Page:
Imtiaz Ali’s Hat Trick
I finally watched Love Aaj Kal… watched it in the second week only but it seems too late as most of the people I know have seen it (reminder to self, never miss a film in the first weekend). Some loved it and some did not (someone I know even called it a ‘Snooze Fest’)… The film has also managed a record opening week at the box office, thanks to smart marketing and great expectations from the writer-director, Imtiaz Ali because of his last hit, Jab We Met (2007).
I neither loved the film, nor hated it… I simply enjoyed it. It is a simple film about the confused generation today and the idea of love yesterday and today. Imtiaz has been following this theme of confusion and love since his debut, Socha Na Tha (2005) and later with the blockbuster, Jab We Met. His stories are usually simple, his characters relatable, narrative always interesting; and with this flick, Imtiaz yet again delivers an entertainer.
The highlight of Love Aaj Kal is the love story set in the sixties. Saif Ali Khan plays Veer Pratap Singh, a Sikh boy from old Delhi, madly in love with a local girl, Harleen Kaur (played by Brazilian model, Giselli Monteiro). The idea of love in that era where all conversations happened through stolen glances is beautifully captured in sepia tone. Rishi Kapoor plays Veer Pratap Singh in the current times and as usual is a delight to watch. Neetu Kapoor (Singh) as Harleen shines in her thirty second cameo in one of the most romantic scenes in the film. Giselli looks straight out of a village in Punjab; she is a little raw but endearing. Saif Ali Khan does a great job as Veer and is his usual lover boy as Jai Vardhan Singh in the modern love story part. Deepika Padukone looks great and gives a decent performance as Meera Pandit, a career oriented, modern woman. She might be a fabulous model but is not a great actress; however, she appears quite natural and comfortable in her character.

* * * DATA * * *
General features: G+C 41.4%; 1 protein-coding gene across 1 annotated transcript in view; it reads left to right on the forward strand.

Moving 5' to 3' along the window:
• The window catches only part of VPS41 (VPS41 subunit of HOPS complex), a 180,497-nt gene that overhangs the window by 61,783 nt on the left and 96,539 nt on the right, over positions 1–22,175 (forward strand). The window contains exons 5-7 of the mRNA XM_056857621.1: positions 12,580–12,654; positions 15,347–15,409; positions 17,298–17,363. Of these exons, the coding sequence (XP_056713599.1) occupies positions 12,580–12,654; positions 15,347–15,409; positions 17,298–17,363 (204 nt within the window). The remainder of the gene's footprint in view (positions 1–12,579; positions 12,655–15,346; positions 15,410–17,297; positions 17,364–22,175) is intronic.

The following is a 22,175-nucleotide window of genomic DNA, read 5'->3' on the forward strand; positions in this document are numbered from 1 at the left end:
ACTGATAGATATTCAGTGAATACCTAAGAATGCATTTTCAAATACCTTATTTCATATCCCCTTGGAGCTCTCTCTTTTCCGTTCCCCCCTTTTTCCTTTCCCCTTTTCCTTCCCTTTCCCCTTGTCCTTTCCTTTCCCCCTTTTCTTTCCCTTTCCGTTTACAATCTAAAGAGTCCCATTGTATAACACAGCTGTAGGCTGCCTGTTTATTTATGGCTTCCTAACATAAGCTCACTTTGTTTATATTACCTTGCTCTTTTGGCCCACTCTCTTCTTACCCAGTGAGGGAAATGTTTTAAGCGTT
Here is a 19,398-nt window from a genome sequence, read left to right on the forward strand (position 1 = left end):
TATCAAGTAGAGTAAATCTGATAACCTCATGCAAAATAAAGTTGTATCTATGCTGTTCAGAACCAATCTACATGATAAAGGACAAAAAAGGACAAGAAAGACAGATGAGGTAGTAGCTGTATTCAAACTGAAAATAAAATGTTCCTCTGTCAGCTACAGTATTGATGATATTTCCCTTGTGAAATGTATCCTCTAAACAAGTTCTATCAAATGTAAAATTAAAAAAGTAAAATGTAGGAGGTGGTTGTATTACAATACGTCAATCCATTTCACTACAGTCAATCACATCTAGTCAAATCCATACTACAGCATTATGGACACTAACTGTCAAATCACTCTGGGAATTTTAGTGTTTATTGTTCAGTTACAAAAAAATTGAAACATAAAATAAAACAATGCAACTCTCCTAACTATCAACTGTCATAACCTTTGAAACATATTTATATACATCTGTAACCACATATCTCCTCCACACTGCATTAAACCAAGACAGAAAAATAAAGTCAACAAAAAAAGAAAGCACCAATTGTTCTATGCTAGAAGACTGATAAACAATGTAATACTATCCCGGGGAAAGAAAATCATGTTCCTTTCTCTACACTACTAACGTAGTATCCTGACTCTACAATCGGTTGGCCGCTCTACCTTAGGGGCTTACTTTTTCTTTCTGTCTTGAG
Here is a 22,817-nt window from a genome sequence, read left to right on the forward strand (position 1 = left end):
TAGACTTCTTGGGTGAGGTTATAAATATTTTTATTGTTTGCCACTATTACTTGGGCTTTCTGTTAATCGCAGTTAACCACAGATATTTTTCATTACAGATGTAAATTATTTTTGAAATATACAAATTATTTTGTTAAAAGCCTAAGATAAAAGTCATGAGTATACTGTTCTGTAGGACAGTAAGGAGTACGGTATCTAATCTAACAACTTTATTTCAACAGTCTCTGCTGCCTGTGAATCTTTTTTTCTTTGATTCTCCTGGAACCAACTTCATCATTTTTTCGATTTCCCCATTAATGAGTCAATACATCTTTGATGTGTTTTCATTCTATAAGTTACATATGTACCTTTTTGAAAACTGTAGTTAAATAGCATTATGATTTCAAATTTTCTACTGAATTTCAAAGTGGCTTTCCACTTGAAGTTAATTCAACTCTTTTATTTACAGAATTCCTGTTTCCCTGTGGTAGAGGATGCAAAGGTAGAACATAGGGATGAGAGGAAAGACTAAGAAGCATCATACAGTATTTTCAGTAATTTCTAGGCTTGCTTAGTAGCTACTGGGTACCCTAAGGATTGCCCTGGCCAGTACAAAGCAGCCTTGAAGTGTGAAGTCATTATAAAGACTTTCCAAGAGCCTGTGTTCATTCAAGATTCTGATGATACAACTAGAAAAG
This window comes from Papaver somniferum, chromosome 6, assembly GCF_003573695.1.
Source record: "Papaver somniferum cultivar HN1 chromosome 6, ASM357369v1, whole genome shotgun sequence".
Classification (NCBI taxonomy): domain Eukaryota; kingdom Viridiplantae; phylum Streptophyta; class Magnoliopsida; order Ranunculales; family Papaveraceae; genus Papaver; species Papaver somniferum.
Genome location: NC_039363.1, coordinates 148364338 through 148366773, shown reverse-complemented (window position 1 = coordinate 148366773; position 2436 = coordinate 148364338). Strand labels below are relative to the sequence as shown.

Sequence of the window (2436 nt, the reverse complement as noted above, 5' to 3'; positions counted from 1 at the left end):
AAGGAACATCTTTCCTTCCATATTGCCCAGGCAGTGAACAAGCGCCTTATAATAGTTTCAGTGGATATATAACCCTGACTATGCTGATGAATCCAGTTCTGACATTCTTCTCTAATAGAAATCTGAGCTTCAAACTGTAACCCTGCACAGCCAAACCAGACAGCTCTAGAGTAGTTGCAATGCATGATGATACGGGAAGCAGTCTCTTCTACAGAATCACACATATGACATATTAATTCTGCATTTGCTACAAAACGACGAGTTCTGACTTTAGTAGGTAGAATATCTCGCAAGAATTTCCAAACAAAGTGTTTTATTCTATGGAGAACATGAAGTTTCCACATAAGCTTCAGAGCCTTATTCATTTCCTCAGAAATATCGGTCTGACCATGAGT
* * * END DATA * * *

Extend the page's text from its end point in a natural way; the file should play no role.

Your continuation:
Apart from the engaging narrative that moves between Kal (yesterday) and Aaj (today), the film’s light, chatty and contemporary (read, non-filmy and melodramatic) dialogues makes it an enjoyable watch. Special mention for the film’s cinematographer, Natarajan Subramaniam who has captured the film beautifully, especially in the sixties part. Music director, Pritam has done a good job and thankfully the songs form a part of the narrative.
I recommend the film to everyone who enjoys Bollywood romances. It is not as good as Jab We Met but is definitely a nice entertainer. I also recommend watching, Socha Na Tha on DVD; it is a delightful film about youngsters confused about love and marriage. Abhay Deol and Ayesha Takia are mint fresh and remind you of Aamir Khan and Juhi Chawla from Qayamat Se Qayamat Tak.
My Rating for Love Aaj Kal: * * * ½ Three and a half stars (on five)
– Shrey Khetarpal